I am trying to build a shared library with one set of code, and everything works, except for this issue with my Makefile. Here's my (simplified) Makefile thus far:

OBJS = bar.o

libfoo.so:    OS = LINUX      # These don't seem to happen
libfoo.dll:   OS = WINDOWS

# Linux
ifeq ($(OS), LINUX)
CC = gcc

# Windows
else ifeq ($(OS), WINDOWS)
CC = i686-pc-mingw32-gcc

all: libfoo.so libfoo.dll

libfoo.so: clean $(OBJS)

libfoo.dll: clean $(OBJS)

bar.o: bar_$(OS).c bar.h

So, when you type make libfoo.so, I expect it to set OS = LINUX first. Then, when it gets to bar.o (it is a dependency of libfoo) it should know which bar_$(OS).c to use. However, I get the error:

make: *** No rule to make target `bar_.c', needed by bar.o. Stop.

Which tells me that when it tries to make bar.o, $(OS) is not set. But shouldn't that be the first thing that happens when I try to make libfoo.so, and that rule is evaluated?


Target-specific variables are available in the body of the rule, not in its prerequisites. But even if you could get this to work, you'd be asking for trouble: if you build one library and then the other, there's no way for Make to know that the bar.o that was made for the first is wrong for the second and should not be used.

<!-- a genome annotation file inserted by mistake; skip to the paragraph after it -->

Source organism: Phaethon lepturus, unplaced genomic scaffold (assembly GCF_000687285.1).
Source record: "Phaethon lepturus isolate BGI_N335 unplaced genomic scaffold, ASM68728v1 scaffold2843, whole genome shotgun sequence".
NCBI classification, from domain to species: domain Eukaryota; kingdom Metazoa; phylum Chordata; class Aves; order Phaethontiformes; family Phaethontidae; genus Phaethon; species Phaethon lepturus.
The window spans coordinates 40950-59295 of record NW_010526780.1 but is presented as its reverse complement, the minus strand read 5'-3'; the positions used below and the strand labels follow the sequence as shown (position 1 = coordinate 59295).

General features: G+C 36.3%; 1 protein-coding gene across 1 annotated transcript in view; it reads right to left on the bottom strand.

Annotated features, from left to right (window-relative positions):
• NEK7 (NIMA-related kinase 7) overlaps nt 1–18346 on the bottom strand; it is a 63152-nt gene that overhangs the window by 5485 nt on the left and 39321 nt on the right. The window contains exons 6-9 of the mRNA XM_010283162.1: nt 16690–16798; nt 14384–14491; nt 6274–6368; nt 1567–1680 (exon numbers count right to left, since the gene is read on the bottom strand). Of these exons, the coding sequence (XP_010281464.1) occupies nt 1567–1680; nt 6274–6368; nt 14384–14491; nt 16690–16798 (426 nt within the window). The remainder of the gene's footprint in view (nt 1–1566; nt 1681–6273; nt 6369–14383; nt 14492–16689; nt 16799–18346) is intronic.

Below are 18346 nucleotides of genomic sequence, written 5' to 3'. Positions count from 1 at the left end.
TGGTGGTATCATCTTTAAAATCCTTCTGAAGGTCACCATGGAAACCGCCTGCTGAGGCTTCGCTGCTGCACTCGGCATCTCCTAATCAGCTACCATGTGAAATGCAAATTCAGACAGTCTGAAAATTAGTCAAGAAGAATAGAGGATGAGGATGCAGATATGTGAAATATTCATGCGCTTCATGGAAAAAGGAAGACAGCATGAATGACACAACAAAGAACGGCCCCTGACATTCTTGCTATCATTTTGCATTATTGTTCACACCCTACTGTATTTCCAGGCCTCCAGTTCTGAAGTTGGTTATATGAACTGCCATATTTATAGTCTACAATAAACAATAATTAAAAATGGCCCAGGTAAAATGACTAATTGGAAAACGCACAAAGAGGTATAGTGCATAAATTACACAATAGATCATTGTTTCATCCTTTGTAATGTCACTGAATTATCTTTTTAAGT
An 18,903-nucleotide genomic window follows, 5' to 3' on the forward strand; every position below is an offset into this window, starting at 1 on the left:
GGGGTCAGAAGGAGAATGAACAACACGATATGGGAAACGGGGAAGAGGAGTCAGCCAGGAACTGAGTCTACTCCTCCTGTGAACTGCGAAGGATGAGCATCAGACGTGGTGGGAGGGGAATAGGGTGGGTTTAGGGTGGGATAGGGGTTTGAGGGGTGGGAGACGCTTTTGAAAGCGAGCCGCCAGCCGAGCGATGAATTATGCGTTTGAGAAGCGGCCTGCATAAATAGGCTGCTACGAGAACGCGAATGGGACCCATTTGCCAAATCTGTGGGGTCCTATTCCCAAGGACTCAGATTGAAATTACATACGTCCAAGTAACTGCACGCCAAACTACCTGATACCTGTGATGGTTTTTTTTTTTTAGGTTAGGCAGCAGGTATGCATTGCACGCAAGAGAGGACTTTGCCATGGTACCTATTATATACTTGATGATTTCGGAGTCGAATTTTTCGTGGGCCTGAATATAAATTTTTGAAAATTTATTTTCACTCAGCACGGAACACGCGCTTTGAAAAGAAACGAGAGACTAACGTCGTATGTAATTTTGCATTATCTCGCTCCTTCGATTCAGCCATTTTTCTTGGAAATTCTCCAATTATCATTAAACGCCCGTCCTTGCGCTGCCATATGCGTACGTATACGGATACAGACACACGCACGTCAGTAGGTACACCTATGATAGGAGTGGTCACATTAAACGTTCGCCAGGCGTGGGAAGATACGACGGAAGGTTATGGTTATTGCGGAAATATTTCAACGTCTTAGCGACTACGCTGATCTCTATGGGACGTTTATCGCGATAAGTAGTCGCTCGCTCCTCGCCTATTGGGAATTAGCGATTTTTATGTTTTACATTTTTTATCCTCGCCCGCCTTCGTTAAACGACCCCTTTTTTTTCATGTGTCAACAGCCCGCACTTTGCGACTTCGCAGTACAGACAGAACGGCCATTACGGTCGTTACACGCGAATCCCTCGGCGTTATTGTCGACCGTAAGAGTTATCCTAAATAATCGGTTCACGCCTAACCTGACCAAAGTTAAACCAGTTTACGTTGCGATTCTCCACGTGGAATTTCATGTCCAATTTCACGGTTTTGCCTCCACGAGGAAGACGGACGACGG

There are several ways to get the effect you want, but none is perfect. I'd suggest using two different object file names, like bar_unix.o and bar_windows.o.

  • "Target -specific variable " was the phrase I was looking for but didn't know. This makes sense now. Your separately-named o file solution is what I used yo get this working, and I guess I will stick with. Thanks! – Jonathon Reinhart Dec 7 '11 at 13:42
  • Turns out the way to really do this is with a recursive call to make.(which is more elegant in my situation, as I have a lot of variables to setup for the toolchain). – Jonathon Reinhart Dec 7 '11 at 21:22

If you want to set a target-specific variable, and then have that variable available outside the body of that rule, you can recursively call the Makefile, after exporting the variable:

OBJS ?= foo.o                    # Use ? so it isn't blown away on recursive call

libfoo.so: OS = LINUX
libfoo.so: OBJS += linux_only.o
    $(MAKE) -s build_libfoo_linux

build_libfoo_linux: $(OBJS)
    @echo "OS = $(OS)"           # Should print "OS = LINUX"

export OS                        # Can be anywhere

You have to remember to export the variables you want to "persist" after the recursive make call. And also, as shown above, if you append to any variables before the call, you'll want to make their initial assignment with ?= so they aren't set the second time.


You might want to detect the OS using uname and then conditionally compile. This explains

  • This doesn't help at all. I'm building the .so and .dll from the same sytem, so what OS my dev box is running is irrelevant. – Jonathon Reinhart Dec 7 '11 at 0:12

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